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Harnessing the power of AI to improve recovery for survivors of human trafficking

Sophisticated analytics help an aid organization draw crucial lessons to improve restoration of survivors.


Worldwide, about 40 million people are victims of human trafficking each year. Kept captive on a farm, forced to work with no pay and little to eat, living in fear of abuse, all while raising an infant—this and other stories of modern-day slavery endure around the globe.

Anti-slavery organizations help rescued women, men, and children overcome trauma and restore their lives. Case workers can help them navigate their legal, financial, and mental-and physical-health challenges, but as many as 40 percent drop out of the programs, disappear, or are recaptured by traffickers.

We partnered with an aid organization that had already helped thousands of survivors restore their lives and had an ambitious vision to scale the number of people it services by 20 times. To achieve this goal, the organization needed deeper insights, which required new systems and case-worker training in data collection and data entry. Our experts worked hand in hand with the organization to harness data and implement sophisticated analytics and machine learning to improve its aftercare program and recovery services.


Our team collaborated with the organization to extract new insights from its more than 10,000 anonymized-survivor support records. The work included digitally analyzing more than 250,000 services offered to the survivors and some 100,000 paragraphs of case-worker notes. McKinsey experts used a combination of machine learning, natural language processing, and journey analytics mapping to understand the drivers of survivors’ recovery and ways to raise the likelihood that they could quickly regain their lives. In addition to interviews and joint working sessions with case workers, the McKinsey team and the aid organization organized a 24-hour insight-gathering session with dozens of data scientists around the world to develop innovative approaches and draw further insights from the data.

Our analysis suggested that having case workers meet in person with survivors and initiate support within 30 days improved the chances of successful outcomes by more than 50 percent. The team also found that survivors’ accounts of the recovery process, documented through natural language processing, could help determine specific events associated with positive or negative sentiments. Furthermore, the research identified risk factors that could indicate a higher likelihood to drop out or take longer to recover, such as age, risk of losing housing, or risk of harm by perpetrators. The survivors’ mental health proved to be one of the most critical factors in determining the successful completion of the aftercare program.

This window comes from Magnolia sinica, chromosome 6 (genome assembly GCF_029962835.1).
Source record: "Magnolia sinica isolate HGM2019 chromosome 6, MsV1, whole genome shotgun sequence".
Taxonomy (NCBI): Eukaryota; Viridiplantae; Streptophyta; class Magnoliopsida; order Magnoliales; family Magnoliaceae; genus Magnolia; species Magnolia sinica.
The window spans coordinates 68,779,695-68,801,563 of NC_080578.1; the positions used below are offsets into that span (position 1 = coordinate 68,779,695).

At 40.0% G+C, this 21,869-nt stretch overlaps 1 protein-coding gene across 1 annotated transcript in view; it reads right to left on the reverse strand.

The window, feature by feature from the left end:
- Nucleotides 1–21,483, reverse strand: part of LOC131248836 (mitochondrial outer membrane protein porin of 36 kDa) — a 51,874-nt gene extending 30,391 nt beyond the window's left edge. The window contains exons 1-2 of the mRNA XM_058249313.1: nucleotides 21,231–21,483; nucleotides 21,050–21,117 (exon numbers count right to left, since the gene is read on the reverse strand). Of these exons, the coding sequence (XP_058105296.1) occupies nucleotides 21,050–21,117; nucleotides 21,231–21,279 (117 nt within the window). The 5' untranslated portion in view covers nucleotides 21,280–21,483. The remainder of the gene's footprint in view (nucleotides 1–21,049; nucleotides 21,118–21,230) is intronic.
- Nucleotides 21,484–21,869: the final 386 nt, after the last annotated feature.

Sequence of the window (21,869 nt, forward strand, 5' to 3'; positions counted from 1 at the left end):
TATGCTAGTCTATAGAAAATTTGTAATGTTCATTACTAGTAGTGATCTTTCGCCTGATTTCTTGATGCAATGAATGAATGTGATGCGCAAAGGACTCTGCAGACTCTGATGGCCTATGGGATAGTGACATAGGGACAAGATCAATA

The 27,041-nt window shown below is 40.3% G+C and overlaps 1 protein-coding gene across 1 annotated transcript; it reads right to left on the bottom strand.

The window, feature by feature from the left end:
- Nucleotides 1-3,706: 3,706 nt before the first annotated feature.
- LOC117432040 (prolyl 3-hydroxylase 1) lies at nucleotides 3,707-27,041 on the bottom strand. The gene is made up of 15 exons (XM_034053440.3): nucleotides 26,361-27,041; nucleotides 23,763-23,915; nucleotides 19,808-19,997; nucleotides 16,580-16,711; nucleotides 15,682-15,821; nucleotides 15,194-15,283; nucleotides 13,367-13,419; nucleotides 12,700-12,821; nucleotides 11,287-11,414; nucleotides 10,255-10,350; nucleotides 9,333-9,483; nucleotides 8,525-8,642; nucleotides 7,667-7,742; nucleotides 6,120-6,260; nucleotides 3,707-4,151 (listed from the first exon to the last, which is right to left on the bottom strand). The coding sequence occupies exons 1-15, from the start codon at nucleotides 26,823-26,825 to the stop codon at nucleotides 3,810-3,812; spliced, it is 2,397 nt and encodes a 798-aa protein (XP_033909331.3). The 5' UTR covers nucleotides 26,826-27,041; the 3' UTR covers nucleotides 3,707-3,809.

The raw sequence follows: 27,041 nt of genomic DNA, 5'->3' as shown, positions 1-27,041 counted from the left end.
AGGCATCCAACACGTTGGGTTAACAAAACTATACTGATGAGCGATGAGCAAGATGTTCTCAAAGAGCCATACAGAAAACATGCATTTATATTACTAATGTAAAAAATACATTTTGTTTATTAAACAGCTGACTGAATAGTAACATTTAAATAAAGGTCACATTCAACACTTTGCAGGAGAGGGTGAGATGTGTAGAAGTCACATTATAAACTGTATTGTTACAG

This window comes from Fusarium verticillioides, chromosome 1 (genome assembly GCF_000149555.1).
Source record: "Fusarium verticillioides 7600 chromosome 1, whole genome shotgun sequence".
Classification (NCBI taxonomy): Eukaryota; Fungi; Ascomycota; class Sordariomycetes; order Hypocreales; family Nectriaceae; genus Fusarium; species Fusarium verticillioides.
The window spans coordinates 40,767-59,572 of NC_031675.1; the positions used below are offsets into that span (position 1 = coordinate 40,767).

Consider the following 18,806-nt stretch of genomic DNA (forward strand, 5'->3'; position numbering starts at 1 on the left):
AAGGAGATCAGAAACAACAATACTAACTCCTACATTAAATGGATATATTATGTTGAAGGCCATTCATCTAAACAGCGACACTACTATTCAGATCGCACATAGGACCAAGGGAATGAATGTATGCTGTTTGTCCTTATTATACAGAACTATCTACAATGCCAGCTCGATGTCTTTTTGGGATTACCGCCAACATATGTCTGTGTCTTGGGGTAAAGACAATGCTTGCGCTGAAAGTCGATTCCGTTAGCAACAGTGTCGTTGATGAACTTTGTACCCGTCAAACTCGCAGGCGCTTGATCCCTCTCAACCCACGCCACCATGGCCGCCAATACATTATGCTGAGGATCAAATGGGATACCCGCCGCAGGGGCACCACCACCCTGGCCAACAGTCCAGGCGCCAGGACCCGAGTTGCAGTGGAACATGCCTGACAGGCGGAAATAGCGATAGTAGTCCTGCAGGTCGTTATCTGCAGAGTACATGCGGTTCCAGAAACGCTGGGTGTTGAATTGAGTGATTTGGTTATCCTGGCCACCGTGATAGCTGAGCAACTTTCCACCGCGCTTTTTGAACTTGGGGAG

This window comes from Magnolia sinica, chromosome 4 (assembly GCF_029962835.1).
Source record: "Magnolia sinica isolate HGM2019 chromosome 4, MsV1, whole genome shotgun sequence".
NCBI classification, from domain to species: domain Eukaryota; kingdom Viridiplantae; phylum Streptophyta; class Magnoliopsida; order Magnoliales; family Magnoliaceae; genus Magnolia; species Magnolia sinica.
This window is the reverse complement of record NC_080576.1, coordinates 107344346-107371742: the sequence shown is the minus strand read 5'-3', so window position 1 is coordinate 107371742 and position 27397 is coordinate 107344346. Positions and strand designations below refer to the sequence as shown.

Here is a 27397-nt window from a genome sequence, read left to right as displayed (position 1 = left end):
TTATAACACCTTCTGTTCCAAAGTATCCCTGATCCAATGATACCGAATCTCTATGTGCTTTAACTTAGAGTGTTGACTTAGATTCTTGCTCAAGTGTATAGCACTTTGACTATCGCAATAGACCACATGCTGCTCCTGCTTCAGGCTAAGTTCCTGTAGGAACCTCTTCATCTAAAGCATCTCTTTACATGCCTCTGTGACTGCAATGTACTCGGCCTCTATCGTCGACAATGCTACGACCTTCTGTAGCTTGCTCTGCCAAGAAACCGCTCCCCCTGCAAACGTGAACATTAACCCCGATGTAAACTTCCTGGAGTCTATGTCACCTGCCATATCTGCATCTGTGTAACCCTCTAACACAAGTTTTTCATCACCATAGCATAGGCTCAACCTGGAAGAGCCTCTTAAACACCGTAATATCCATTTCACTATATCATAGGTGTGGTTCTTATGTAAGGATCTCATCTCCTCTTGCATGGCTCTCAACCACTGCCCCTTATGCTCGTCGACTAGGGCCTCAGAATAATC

Our analysis showed that having case workers meet with and provide support to survivors within 30 days improves the chances of successful outcomes by more than 50%.



As a result of the work, we helped the aid organization to enhance its survivor aftercare delivery and program, one that will help survivors recover faster and give them the tools to remain healthy and self-sufficient. We also helped to build a foundation for how data and advanced analytics insights could help the organization scale which services will best support survivors’ needs.

The analysis identified specific areas to improve aftercare services – such as making a 30-day contact window standard, using early indicators to flag survivors who may need additional support, monitoring survivor sentiment in case notes, and increasing the focus on mental well-being support services such as training, home visits, and trauma counseling. These insights are currently being implemented in a redesign of the aftercare support service program.

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